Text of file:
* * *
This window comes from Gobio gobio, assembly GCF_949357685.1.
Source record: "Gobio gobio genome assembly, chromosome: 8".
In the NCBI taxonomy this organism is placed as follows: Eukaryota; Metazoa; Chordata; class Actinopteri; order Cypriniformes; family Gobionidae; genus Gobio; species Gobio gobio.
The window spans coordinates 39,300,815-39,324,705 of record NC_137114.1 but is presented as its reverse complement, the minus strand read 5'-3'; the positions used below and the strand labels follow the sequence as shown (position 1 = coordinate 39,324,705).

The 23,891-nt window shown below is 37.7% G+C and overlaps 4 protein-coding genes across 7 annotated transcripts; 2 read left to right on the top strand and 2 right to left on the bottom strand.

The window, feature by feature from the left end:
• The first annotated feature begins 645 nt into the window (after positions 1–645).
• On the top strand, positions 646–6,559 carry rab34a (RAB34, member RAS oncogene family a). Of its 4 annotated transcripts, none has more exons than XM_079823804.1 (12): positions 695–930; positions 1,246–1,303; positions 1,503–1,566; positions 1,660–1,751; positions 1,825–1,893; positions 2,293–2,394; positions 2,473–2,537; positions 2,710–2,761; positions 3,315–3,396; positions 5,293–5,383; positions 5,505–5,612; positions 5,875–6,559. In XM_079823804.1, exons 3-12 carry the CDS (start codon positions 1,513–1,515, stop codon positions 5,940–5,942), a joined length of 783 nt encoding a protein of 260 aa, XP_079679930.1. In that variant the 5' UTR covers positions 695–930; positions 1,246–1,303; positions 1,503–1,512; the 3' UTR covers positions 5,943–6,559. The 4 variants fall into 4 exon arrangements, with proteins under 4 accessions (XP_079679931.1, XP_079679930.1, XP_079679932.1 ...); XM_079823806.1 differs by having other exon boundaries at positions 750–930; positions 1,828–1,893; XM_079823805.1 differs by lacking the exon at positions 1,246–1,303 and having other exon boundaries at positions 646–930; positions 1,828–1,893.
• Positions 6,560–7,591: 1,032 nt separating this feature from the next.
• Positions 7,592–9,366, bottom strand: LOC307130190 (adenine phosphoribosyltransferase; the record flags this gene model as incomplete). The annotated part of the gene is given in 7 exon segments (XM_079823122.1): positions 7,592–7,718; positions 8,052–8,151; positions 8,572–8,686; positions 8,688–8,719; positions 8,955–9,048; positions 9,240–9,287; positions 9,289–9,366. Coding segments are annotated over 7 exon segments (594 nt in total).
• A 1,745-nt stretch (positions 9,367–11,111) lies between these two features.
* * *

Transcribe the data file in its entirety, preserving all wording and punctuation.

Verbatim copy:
This window comes from Gobio gobio, assembly GCF_949357685.1.
Source record: "Gobio gobio genome assembly, chromosome: 8".
In the NCBI taxonomy this organism is placed as follows: Eukaryota; Metazoa; Chordata; class Actinopteri; order Cypriniformes; family Gobionidae; genus Gobio; species Gobio gobio.
The window spans coordinates 39,300,815-39,324,705 of record NC_137114.1 but is presented as its reverse complement, the minus strand read 5'-3'; the positions used below and the strand labels follow the sequence as shown (position 1 = coordinate 39,324,705).

The 23,891-nt window shown below is 37.7% G+C and overlaps 4 protein-coding genes across 7 annotated transcripts; 2 read left to right on the top strand and 2 right to left on the bottom strand.

The window, feature by feature from the left end:
• The first annotated feature begins 645 nt into the window (after positions 1–645).
• On the top strand, positions 646–6,559 carry rab34a (RAB34, member RAS oncogene family a). Of its 4 annotated transcripts, none has more exons than XM_079823804.1 (12): positions 695–930; positions 1,246–1,303; positions 1,503–1,566; positions 1,660–1,751; positions 1,825–1,893; positions 2,293–2,394; positions 2,473–2,537; positions 2,710–2,761; positions 3,315–3,396; positions 5,293–5,383; positions 5,505–5,612; positions 5,875–6,559. In XM_079823804.1, exons 3-12 carry the CDS (start codon positions 1,513–1,515, stop codon positions 5,940–5,942), a joined length of 783 nt encoding a protein of 260 aa, XP_079679930.1. In that variant the 5' UTR covers positions 695–930; positions 1,246–1,303; positions 1,503–1,512; the 3' UTR covers positions 5,943–6,559. The 4 variants fall into 4 exon arrangements, with proteins under 4 accessions (XP_079679931.1, XP_079679930.1, XP_079679932.1 ...); XM_079823806.1 differs by having other exon boundaries at positions 750–930; positions 1,828–1,893; XM_079823805.1 differs by lacking the exon at positions 1,246–1,303 and having other exon boundaries at positions 646–930; positions 1,828–1,893.
• Positions 6,560–7,591: 1,032 nt separating this feature from the next.
• Positions 7,592–9,366, bottom strand: LOC307130190 (adenine phosphoribosyltransferase; the record flags this gene model as incomplete). The annotated part of the gene is given in 7 exon segments (XM_079823122.1): positions 7,592–7,718; positions 8,052–8,151; positions 8,572–8,686; positions 8,688–8,719; positions 8,955–9,048; positions 9,240–9,287; positions 9,289–9,366. Coding segments are annotated over 7 exon segments (594 nt in total).
• A 1,745-nt stretch (positions 9,367–11,111) lies between these two features.